As the lines seen during the opening weekend of legalized marijuana sales in New Jersey indicated, a majority of Garden State residents support the new industry.
This was furthered by a Stockton University Poll released April 22 that found a majority of adults would welcome dispensaries selling cannabis in their towns, and half would market it as a tourist attraction, according to a poll conducted for the William J. Hughes Center for Public Policy at Stockton University.
Of the 640 state residents surveyed, 56% said they would support dispensaries selling legal recreational marijuana in their towns, while 36% would oppose it and 8% are unsure. Roughly 29% of New Jersey’s municipalities now permit some element of the cannabis industry.
OK with the Delay
About a dozen dispensaries began legally selling recreational marijuana in New Jersey April 21, nearly 18 months after voters approved legalizing pot in a statewide referendum. Those seeking to purchase recreational cannabis will be able to buy up to 1 ounce of dried flower or up to 5 grams of concentrates, resins, or oils or 10 100 mg packages of ingestible items in a single transaction.
Most poll respondents were understanding about the long delay; 22% said it was reasonable and 50% had no opinion. About one in four (27%) found the delay unacceptable.
Recreational cannabis and cannabis products for now are available at just 13 dispensaries across New Jersey that already have been serving registrants in the state’s Medicinal Cannabis Program. Five of those dispensaries are in North Jersey—Bloomfield, Maplewood, Paterson, Phillipsburg and Rochelle Park.
Help Hospitality Sector
Among the North Jersey municipalities that have approved retail cannabis businesses but do not have a retail outlet established yet are Hoboken, Jersey City, Montclair, Newark, Hackensack, and Teaneck.
New Jerseyans in the poll expressed the desire they want the economic benefits to be centered around the state’s hospitality sector. Fifty percent who responded were in favor of cannabis related attractions such as lounges and restaurants where weed can be consumed. The hospitality industry employs 9% of New Jersey’s private-sector workers, according to state records.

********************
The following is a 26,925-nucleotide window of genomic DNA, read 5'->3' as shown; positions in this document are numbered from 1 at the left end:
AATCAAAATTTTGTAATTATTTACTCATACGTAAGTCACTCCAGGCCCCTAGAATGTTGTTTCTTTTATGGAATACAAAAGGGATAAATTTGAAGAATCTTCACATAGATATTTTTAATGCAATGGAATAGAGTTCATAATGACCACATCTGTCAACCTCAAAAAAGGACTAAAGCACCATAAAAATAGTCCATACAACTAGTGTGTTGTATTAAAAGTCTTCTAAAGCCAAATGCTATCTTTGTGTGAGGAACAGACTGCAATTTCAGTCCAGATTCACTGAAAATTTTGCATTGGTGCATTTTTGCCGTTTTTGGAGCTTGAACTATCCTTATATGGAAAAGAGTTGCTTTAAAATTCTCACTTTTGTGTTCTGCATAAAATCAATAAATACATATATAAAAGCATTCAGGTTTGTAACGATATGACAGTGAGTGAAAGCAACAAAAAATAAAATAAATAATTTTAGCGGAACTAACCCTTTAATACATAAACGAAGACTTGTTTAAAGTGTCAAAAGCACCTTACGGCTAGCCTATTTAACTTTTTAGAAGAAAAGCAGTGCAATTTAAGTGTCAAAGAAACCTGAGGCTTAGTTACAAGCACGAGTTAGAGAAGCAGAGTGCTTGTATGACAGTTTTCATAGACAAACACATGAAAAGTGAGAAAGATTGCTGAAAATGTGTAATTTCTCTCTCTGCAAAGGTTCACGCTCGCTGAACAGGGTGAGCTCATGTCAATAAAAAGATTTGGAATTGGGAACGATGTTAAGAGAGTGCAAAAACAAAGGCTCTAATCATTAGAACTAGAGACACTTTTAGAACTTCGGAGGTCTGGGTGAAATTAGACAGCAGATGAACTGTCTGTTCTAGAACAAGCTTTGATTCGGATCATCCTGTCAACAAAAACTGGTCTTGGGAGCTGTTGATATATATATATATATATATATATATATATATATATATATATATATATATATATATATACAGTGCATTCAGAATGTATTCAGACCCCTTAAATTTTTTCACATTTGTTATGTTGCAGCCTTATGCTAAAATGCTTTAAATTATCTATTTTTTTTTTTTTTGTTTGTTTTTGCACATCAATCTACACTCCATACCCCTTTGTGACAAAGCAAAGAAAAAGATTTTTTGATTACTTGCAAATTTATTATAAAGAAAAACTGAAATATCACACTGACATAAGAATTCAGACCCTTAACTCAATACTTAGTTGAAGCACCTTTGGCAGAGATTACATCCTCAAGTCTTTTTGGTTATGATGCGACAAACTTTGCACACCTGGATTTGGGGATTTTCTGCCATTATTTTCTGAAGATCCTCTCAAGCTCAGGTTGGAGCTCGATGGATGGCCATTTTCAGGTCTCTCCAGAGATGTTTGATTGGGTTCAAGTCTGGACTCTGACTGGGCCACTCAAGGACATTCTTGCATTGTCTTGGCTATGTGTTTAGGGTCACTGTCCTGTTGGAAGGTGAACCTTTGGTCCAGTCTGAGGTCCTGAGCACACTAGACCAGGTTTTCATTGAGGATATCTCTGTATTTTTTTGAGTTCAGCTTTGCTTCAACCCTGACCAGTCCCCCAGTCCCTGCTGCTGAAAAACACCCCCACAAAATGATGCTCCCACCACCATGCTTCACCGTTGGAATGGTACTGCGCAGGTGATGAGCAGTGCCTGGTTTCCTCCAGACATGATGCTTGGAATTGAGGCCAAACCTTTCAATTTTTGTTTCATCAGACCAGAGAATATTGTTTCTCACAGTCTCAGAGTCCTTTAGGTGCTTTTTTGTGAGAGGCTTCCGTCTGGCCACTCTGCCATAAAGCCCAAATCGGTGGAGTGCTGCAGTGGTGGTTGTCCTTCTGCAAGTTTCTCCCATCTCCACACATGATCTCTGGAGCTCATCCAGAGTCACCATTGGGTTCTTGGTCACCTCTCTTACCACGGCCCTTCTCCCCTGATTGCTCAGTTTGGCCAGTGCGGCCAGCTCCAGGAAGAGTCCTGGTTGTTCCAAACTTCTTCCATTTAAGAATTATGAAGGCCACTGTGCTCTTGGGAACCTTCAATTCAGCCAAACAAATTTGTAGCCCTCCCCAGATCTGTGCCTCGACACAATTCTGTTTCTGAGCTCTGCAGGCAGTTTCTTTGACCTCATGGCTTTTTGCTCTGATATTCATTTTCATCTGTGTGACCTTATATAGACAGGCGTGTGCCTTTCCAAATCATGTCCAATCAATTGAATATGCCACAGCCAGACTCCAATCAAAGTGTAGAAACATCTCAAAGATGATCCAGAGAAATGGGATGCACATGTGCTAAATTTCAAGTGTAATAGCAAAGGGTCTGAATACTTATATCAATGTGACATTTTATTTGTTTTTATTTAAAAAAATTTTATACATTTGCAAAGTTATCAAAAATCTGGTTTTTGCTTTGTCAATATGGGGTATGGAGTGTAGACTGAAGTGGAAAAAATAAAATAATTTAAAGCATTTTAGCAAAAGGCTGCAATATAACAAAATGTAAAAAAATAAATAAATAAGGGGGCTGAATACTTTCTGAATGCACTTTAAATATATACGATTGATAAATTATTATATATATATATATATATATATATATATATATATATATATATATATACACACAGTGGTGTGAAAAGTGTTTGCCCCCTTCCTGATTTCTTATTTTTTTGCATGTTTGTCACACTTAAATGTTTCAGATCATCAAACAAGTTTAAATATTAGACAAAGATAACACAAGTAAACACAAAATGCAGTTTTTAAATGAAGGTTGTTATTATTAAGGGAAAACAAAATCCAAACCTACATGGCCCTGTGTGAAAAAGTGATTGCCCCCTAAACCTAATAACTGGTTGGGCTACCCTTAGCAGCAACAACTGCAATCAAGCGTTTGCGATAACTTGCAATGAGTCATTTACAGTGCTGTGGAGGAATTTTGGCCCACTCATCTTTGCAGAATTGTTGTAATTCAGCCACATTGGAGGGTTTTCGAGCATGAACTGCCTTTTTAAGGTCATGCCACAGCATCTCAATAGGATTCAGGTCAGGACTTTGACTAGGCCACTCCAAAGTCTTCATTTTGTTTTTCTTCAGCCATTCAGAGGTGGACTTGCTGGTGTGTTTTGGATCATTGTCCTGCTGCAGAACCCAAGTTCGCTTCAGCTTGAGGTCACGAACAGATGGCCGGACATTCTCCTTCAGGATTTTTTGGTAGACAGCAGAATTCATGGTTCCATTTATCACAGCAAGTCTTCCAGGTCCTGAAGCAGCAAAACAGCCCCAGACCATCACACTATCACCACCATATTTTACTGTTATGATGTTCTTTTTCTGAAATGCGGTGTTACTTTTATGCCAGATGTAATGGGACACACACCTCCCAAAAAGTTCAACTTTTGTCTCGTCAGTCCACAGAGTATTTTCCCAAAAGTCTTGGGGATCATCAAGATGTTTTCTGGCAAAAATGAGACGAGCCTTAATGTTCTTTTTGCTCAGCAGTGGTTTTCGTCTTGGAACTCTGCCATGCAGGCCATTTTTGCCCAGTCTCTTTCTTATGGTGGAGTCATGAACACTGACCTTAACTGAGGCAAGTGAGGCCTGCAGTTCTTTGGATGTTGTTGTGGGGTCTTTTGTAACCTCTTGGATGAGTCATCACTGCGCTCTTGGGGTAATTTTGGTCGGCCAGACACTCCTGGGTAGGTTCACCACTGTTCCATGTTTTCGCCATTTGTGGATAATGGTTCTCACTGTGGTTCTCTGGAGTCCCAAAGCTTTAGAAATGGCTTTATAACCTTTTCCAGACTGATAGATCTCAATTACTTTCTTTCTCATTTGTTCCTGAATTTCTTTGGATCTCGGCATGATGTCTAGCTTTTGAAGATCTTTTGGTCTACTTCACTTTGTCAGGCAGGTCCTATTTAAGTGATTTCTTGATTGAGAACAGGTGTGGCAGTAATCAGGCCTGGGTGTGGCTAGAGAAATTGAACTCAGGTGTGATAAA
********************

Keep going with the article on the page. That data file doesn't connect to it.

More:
The percentage supporting marijuana tourism grew to 55% in New Jersey’s six southernmost counties, but the more conservative Ocean County was generally opposed. Statewide, 43% opposed the tourist industry marketing cannabis-related attractions.
“The South Jersey tourist industry was especially damaged by pandemic restrictions and by customers avoiding public crowds,” said Hughes Center Director John Froonjian in a press statement with the polls results. “If tourists want to enjoy legal marijuana when they go out, a segment of this region wants to see that market served.”
State projections estimate 130,000 cannabis patients and about 836,000 recreational customers from New Jersey—around 12% of the state’s adult population. Another 788,000 “tourism consumers” from outside New Jersey are expected.
New Jersey will dedicate 70% of tax revenue raised from recreational marijuana sales to economically struggling communities most harmed by past marijuana convictions.
Asked for their spending priorities in those areas, the top responses were education (37%) and social services (13%). Recreational cannabis is subject to New Jersey’s state sales tax of 6.625%, but municipalities have the option to tack on a 2% local tax to cannabis sales.
The Stockton Poll found one product sale that state residents clearly disapprove of: unregulated, over-the-counter sale of hemp products used by some to get high. Two thirds (67%) opposed such unregulated sales of hemp, which is a legal product, while 28% supported it and 4% were unsure.